Read more at: aerotime

DoD To Invest In Startup Developing Mobile Space-Launch Platforms

The Spaceport Company, a startup developing floating launch pads for space rockets, is one of 17 companies selected to receive government funding this year under the National Security Innovation Capital program.

The NSIC program, run by the Pentagon’s Defense Innovation Unit, allocated $35 million in 2023 funding to 17 early-stage companies from different sectors of the tech industry, DIU said June 28.

NSIC was established by Congress in the 2019 National Defense Authorization Act.

Read more at: spacenews

Space Development Agency Issues New Solicitation For 100 Satellites

The Space Development Agency on June 28 released a final request for proposals for its next procurement of 100 satellites as the agency continues to build out a military constellation in low Earth orbit.

These 100 satellites, named Alpha, will be part of a mesh network known as Transport Layer Tranche 2.

The Transport Layer Tranche 2 also includes 72 Beta satellites for which SDA already has requested bids.

Read more at: spacenews


Titanic Sub: How A Fully-Certified Submersible Differs From Titan

The prospect of being trapped inside a submersible of this size for days on end would be utterly grim, says Sky’s Adam Parsons. He has been on board a Cruise Sub-7, a seven-person vessel that’s got roughly the same dimensions as the missing Titan.

Read more at: skynews

Space Elevators Are Inching Closer To Reality

When people first started exploring space in the 1960s, it cost upwards of $80,000 (adjusted for inflation) to put a single pound of payload into low-Earth orbit.

A major reason for this high cost was the need to build a new, expensive rocket for every launch. That really started to change when SpaceX began making cheap, reusable rockets, and today, the company is ferrying customer payloads to LEO at a price of just $1,300 per pound. This is making space accessible to scientists, startups, and tourists who never could have afforded it previously, but the cheapest way to reach orbit might not be a rocket at all — it could be an elevator.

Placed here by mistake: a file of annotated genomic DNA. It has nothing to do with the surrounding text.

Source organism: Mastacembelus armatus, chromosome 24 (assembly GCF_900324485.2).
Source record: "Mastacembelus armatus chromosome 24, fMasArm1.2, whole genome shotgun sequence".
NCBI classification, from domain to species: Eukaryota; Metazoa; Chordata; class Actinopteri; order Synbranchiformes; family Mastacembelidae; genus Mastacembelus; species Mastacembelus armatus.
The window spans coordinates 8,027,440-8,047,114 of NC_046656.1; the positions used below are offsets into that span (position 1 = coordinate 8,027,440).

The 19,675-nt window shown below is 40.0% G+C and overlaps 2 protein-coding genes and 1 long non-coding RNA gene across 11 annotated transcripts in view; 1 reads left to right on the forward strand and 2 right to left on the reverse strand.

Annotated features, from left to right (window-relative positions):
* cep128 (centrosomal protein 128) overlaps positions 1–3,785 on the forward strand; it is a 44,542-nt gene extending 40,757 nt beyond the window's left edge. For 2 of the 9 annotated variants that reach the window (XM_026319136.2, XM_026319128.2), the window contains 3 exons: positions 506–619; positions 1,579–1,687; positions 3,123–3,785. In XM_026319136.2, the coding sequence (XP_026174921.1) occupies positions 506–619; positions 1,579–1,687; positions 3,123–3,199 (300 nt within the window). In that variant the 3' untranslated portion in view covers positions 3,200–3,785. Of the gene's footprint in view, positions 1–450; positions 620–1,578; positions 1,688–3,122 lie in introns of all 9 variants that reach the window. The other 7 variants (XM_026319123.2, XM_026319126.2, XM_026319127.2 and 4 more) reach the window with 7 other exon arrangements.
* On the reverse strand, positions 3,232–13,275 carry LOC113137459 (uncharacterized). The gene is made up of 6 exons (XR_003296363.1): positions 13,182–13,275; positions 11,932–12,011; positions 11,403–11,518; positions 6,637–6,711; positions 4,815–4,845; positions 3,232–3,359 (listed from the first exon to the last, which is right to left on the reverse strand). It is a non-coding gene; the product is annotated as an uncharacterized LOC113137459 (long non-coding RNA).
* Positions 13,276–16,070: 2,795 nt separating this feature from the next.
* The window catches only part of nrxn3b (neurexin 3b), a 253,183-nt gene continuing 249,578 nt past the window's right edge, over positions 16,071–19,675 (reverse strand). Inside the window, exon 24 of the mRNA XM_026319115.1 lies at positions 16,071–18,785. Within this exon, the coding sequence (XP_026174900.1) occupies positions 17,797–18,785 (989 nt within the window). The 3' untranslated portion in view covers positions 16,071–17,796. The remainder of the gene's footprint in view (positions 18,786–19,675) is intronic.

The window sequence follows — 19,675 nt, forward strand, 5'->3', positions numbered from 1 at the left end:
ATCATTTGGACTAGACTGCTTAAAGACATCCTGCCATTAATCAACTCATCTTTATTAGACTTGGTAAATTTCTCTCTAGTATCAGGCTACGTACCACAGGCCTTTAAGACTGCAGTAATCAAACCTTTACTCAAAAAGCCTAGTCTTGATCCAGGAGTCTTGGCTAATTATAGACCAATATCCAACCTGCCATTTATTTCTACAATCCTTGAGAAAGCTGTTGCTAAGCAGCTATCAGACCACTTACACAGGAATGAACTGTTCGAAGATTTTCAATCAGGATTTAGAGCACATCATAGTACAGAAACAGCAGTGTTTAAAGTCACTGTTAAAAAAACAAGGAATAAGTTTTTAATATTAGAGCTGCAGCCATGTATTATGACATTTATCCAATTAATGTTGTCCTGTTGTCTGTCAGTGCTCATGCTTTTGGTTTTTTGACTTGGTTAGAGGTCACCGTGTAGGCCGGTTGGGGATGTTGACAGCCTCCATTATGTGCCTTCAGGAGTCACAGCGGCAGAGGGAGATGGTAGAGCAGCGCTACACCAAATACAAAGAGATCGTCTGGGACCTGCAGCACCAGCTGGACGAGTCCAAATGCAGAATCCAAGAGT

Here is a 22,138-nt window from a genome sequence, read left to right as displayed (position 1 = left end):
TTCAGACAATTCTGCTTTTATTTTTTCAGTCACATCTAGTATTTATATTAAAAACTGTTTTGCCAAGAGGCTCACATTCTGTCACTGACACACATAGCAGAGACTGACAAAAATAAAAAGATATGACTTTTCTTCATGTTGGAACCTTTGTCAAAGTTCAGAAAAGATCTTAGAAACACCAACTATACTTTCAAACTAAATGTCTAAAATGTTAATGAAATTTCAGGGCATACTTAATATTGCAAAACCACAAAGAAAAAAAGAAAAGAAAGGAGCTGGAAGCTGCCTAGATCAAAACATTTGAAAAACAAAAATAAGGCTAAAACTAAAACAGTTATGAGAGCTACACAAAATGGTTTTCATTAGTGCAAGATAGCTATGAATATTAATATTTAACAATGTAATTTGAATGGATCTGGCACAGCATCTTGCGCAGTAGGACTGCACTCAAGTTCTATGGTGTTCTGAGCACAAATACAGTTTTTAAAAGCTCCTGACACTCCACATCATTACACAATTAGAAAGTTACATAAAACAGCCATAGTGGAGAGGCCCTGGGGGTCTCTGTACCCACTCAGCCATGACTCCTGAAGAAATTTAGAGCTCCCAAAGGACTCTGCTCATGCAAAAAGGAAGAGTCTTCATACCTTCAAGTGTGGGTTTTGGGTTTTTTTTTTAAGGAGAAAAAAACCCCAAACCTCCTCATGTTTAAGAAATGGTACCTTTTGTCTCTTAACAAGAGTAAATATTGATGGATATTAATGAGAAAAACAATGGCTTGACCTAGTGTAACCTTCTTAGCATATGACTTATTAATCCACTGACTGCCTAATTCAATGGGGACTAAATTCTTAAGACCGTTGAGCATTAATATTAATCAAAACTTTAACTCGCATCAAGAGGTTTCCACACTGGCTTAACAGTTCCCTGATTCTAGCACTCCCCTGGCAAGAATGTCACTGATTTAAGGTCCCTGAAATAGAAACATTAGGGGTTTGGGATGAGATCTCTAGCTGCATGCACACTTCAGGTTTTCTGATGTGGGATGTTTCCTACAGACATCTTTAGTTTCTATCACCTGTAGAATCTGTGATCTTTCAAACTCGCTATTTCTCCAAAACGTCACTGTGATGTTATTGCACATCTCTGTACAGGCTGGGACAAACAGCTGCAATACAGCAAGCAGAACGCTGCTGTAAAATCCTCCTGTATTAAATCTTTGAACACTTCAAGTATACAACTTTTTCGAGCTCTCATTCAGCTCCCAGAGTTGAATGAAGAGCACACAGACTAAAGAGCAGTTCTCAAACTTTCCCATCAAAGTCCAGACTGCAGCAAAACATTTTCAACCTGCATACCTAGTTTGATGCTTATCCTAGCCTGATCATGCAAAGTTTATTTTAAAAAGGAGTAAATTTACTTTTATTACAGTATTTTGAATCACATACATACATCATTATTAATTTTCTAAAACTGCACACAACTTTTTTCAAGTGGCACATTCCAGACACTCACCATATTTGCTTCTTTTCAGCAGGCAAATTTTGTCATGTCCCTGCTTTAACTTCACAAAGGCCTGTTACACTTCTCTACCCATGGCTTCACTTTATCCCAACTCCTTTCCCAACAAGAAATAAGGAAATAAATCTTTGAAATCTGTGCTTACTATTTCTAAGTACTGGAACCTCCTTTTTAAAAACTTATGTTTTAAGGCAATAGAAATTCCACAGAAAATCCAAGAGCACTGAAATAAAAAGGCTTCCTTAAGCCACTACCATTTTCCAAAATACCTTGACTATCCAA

Read more at: freethink

The History of Space Exploration

We human beings have been venturing into space since October 4, 1957, when the Union of Soviet Socialist Republics (U.S.S.R.) launched Sputnik, the first artificial satellite to orbit Earth. This happened during the period of political hostility between the Soviet Union and the United States known as the Cold War. For several years, the two superpowers had been competing to develop missiles, called intercontinental ballistic missiles (ICBMs), to carry nuclear weapons between continents. In the U.S.S.R., the rocket designer Sergei Korolev had developed the first ICBM, a rocket called the R7, which would begin the space race.

Read more at: national geographic

Surprise: The Moon Outshines The Sun At The Highest Energies

If you look at all the objects in Earth’s skies, both natural and artificial, it should come as no surprise that the Sun is the brightest object of all. The Sun, after all, produces its own light, powered by nuclear fusion in its core. That core-generated energy not only holds the Sun up against gravitational collapse, but also propagates to the Sun’s edge, the photosphere, where the Sun emits radiation over a wide range of wavelengths that correspond to a temperature of around 6,000 K. Although the Moon is the second-brightest object that we see, it’s only so bright because of its very close proximity to Earth; most of the Moon’s light, intrinsically, is just reflected light from the Sun.

Read more at: bigthink

OroraTech Signs a Multi-Million Contract to Deliver Data to the European Union

OroraTech, the global leader in space-based thermal intelligence, has signed a multi-million contract with the European Space Agency to deliver data to the European Union as part of the Copernicus Contributing Mission (CCM). Leveraging its recently launched in-orbit thermal sensor network, OroraTech will contribute vital data to critical sectors such as emergency services, climate change analysis, marine management, and land management.

Read more at: ororatech

Anduril Acquires Solid Rocket Motor Manufacturer Adranos

Defense contractor Anduril Industries acquired Adranos, a manufacturer of solid rocket motors, the companies announced June 25. The terms of the deal were not disclosed.

Founded in 2015, Adranos manufactures solid rocket motors in coastal Mississippi and last year opened a fuel-production facility in Indiana. The startup invented a proprietary aluminum-lithium alloy fuel called ALITEC to power solid rocket motors used in tactical missiles and space launch vehicles.

Read more at: spacenews